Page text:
For years, many observers have marveled Cardinal Roger Mahony’s ability to allude much more than a blackened name and bit of battery from the clergy sex abuse scandal. But Teflon Rog may be no more. The LA Times is reporting that a federal grand jury is investigating Mahony’s handling of sexual abuse allegations. Here’s the story:
One federal law enforcement source said such a prosecution could be brought under a federal statute that makes it illegal to “scheme . . . to deprive another of the intangible right of honest services.”
In this case, the victims would be parishioners who relied on Mahony and other church leaders to keep their children safe from predatory priests, the source said. To convict on such a charge, prosecutors would have to prove that Mahony used the U.S. mail or some form of electronic communication in committing the alleged fraud, the source said.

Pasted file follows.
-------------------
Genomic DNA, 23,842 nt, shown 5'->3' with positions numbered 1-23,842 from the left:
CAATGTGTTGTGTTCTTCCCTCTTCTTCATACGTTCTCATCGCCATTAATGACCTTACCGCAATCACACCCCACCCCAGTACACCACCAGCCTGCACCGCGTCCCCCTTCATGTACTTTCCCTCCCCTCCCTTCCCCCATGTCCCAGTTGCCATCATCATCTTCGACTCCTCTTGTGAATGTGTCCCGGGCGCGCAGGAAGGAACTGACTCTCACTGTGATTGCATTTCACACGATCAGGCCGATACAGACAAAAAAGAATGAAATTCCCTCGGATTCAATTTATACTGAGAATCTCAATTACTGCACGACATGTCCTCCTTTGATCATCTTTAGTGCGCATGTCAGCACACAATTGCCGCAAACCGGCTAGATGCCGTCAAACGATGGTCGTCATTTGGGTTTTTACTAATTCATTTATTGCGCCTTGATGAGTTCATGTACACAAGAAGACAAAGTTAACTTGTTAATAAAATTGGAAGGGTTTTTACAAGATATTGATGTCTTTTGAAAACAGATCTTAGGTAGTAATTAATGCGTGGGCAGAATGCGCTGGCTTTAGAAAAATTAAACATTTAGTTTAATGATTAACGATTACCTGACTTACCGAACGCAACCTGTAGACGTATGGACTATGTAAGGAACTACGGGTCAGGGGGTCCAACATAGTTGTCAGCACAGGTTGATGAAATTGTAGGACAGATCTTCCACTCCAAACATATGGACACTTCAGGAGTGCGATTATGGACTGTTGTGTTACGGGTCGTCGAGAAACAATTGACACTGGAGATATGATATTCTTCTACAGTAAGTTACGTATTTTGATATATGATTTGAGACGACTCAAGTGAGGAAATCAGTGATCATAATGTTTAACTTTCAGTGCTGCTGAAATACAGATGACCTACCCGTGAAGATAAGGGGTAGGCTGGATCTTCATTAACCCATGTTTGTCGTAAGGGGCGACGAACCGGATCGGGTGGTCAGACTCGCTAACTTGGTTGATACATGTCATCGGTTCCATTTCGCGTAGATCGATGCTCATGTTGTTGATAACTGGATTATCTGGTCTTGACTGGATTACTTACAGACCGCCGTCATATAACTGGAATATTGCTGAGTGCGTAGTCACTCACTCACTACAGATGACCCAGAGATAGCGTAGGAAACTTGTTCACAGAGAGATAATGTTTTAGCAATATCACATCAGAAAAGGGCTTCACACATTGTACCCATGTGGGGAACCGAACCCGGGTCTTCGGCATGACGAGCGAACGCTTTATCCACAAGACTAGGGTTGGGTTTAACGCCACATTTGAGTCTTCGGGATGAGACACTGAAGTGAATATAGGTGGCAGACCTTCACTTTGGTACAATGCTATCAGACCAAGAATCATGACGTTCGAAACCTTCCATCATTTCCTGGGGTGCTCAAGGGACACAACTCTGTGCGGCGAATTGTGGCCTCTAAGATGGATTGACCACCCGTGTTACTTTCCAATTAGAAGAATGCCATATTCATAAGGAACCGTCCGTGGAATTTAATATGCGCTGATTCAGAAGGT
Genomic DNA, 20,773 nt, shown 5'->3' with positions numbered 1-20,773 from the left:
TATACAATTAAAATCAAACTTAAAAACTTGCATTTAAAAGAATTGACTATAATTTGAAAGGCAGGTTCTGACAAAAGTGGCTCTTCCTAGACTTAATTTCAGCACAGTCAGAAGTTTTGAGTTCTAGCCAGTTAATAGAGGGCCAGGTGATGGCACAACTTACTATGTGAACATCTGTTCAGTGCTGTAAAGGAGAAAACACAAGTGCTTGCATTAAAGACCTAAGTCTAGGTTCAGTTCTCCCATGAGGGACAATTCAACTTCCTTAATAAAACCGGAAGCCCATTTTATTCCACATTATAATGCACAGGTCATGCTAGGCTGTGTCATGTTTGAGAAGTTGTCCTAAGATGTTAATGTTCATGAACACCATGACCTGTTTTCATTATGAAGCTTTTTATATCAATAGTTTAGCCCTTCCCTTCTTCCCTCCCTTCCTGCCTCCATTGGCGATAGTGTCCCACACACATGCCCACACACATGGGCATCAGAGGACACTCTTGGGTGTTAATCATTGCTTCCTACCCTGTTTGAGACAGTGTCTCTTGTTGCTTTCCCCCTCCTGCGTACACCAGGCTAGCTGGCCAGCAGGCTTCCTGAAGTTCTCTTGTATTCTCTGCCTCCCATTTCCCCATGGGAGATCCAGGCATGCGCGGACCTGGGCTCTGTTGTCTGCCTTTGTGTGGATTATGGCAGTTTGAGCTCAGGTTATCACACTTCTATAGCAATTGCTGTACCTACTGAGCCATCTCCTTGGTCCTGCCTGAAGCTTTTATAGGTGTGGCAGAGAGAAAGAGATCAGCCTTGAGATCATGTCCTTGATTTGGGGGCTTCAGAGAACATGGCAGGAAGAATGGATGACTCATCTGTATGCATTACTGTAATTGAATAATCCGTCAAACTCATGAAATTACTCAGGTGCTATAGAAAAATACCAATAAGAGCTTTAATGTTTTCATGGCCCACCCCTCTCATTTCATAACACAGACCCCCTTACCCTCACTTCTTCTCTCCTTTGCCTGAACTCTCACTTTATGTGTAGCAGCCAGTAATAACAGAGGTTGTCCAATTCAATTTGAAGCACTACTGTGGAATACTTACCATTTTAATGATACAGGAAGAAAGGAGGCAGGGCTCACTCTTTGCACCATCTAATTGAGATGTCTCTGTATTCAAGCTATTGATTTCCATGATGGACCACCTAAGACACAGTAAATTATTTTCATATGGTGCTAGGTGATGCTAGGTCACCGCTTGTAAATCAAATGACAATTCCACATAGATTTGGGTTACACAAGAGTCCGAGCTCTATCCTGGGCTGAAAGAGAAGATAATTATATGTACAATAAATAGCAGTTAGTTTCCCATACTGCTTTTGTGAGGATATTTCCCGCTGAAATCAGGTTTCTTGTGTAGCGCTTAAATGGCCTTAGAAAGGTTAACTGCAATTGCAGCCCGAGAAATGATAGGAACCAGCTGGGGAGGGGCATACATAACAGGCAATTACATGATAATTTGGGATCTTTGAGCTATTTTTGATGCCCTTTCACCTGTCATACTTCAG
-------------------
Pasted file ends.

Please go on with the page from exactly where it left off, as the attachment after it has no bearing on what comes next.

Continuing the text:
O’Brien declined to comment, refusing to even confirm the existence of the investigation.
Mahony’s attorney, J. Michael Hennigan, confirmed that federal prosecutors have contacted the archdiocese and requested “information about a number of individual priests, at least two of whom are deceased.” He said he was also aware that some witnesses had testified before the panel.
But Hennigan said he has been informed that Mahony is not a target of the inquiry.
“We have been and will continue to be fully cooperative with the investigation,” Hennigan said.
David Clohessy, national director of the Survivors Network of Those Abused by Priests, said he had not heard about the investigation but welcomed the new scrutiny of Mahony.
“It is long, long overdue,” Clohessy said. “It is just crucial that the hierarchy face criminal charges, because almost every other conceivable means have been tried to bring reform.”